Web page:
Mount Sinai is exploring a $60 million project to turn defunct hospital...

Mount Sinai is exploring a $60 million project to turn defunct hospital buildings in Long Beach into housing for its medical residents. Credit: Danielle Finkelstein

Mount Sinai is exploring turning defunct hospital buildings in Long Beach into housing for its medical residents, according to Dr. Adhi Sharma, president of Mount Sinai South Nassau hospital in Oceanside.

South Nassau bought the shuttered hospital in bankruptcy proceedings in 2014, two years after the 162-bed facility was flooded by  Superstorm Sandy. Three of the hospital's buildings were deemed unsafe and knocked down, while substantial work would have been needed to reopen another two. Mount Sinai put state and federal disaster aid toward building a new stand-alone emergency department, primary care center and multi-specialty facility near the hospital. The two battered buildings have sat empty on Bay Drive ever since. 

Mount Sinai believes the property, which is about six miles from the South Nassau campus in Oceanside, would be best suited for workforce housing. The system said it wasn't sure how much units would rent for, but they would be offered below market rate.

The region's escalating housing costs are particularly challenging for the roughly 100 medical residents, Sharma said. They have completed medical school and are in the midst of on-the-job clinical training that pays an hourly wage, while often dealing with student loan debt, he noted. When surveyed, 88% of residents said they were interested in hospital-sponsored housing, Mount Sinai said.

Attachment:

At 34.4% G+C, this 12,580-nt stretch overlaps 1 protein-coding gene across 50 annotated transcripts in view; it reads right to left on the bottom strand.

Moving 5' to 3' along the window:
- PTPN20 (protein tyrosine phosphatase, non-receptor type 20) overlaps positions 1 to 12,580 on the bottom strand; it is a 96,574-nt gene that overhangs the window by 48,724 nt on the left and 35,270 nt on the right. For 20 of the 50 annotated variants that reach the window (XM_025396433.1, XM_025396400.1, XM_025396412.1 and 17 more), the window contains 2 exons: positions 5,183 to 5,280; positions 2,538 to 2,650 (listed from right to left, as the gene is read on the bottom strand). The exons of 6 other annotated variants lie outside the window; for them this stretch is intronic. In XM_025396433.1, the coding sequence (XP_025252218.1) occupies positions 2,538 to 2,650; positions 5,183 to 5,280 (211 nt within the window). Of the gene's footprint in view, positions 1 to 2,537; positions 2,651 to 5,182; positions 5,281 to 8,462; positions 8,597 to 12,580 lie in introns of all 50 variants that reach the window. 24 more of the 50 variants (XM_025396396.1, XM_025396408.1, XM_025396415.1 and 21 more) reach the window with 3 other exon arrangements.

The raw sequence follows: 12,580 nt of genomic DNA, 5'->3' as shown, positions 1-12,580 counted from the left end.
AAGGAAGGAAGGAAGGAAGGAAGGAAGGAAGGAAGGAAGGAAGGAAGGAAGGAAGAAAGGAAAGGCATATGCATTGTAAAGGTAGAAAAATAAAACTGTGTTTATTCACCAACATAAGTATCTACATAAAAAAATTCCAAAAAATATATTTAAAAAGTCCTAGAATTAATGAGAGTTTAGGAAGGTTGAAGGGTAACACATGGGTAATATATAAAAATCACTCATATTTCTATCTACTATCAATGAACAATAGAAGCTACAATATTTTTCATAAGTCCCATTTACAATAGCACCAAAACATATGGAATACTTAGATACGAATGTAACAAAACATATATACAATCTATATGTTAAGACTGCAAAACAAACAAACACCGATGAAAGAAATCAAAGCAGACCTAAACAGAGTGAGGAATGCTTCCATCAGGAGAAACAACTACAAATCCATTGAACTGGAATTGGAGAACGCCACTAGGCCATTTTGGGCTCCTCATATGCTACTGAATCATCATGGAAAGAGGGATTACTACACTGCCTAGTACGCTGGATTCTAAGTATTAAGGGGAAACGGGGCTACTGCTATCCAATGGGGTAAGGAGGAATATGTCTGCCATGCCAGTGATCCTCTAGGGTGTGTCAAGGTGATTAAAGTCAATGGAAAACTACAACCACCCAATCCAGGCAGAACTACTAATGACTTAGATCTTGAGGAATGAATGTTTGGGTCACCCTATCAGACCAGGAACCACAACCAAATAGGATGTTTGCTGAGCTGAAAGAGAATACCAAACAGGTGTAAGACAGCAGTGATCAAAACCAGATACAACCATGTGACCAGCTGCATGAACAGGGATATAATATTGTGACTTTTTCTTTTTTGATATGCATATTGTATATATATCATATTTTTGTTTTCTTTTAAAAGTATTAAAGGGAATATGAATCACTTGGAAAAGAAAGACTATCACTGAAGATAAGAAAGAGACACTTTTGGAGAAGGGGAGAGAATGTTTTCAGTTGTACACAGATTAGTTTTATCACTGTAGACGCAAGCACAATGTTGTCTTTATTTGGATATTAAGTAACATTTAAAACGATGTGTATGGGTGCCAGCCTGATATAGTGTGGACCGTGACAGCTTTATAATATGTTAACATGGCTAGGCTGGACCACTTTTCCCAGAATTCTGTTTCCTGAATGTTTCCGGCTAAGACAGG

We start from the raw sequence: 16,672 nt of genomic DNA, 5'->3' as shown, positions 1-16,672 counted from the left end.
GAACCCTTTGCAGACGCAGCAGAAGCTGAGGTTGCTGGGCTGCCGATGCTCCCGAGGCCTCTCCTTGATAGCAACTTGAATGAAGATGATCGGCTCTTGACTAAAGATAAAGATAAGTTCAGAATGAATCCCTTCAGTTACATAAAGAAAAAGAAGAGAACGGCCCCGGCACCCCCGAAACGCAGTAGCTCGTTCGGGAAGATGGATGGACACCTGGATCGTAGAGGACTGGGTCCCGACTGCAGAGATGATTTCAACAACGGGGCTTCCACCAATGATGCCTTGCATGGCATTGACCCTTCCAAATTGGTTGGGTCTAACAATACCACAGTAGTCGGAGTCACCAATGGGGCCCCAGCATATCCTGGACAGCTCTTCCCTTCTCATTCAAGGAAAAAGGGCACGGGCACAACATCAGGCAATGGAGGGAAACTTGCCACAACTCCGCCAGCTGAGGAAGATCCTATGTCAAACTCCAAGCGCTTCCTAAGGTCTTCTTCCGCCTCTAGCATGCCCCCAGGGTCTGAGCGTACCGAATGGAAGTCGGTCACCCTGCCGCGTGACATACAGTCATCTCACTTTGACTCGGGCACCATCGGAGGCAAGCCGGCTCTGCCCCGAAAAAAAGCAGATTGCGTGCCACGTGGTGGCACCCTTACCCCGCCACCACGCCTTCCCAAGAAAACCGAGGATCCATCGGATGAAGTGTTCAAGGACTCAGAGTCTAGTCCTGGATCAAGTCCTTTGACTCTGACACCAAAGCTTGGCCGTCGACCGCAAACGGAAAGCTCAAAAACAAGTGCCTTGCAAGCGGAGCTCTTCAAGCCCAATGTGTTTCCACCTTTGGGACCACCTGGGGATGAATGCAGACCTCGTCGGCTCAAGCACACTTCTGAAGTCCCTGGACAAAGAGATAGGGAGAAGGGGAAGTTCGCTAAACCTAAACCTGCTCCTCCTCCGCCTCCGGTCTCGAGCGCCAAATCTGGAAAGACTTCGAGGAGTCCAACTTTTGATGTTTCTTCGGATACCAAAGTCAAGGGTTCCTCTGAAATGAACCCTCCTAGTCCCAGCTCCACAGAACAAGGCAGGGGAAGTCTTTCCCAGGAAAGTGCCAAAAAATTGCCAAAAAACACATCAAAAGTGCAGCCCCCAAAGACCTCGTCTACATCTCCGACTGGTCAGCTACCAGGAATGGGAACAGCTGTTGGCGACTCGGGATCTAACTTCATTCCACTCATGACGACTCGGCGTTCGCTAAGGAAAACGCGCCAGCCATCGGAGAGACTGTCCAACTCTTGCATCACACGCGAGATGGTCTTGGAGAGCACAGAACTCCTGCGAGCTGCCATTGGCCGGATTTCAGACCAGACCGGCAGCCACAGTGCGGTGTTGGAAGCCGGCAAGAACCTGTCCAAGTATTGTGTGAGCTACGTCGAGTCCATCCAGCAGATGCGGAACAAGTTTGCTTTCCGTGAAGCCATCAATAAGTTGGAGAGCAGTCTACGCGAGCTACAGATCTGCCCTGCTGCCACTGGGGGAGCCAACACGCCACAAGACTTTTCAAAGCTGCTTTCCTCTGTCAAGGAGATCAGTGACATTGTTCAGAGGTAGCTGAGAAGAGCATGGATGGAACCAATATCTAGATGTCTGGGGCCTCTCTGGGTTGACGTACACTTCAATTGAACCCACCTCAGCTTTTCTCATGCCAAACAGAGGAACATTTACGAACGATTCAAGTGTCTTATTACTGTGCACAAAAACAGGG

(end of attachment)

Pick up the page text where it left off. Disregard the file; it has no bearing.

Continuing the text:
“It's challenging for younger members of the workforce to afford good housing,” Sharma said. “By adding housing for them, we would be able to ease their burden. At the same time, it is an attractive element for someone looking for residencies, so it could increase the caliber of applications we get.” 

The health system sought insight from developers through a request for expressions of interest and received five responses. Mount Sinai's primary goal would be to create about 100 units for residents, but the health system is open to exploring many types of projects and including other components, such as senior housing, Sharma said.

Long Beach City Council President Brendan Finn said Mount Sinai seems committed to advancing the community's interests. As with any development, making sure structures aren't too tall or dense is important, Finn said. Mount Sinai understands such concerns, he noted.

“That area has been dormant for a long time — since Sandy,” Finn said. “So it would be nice to use it in a positive way.”

The initiative could cost about $60 million, and Mount Sinai would move forward only if it finds new funding sources, Sharma said. That could involve securing tax benefits or participating in affordable housing programs. 

“We're coming near the end of a $500 million capital expansion campaign. We've not budgeted for this in that campaign,” he said. “Without some additional funding support, it would be a non-starter.”

Sharma said he hopes to finish the initial exploratory phase this year. The health system will likely not be able to dedicate personnel to planning efforts until mid-2025. That's when Mount Sinai could start sketching out plans and applying for permits, provided it has identified development partners and funding sources.

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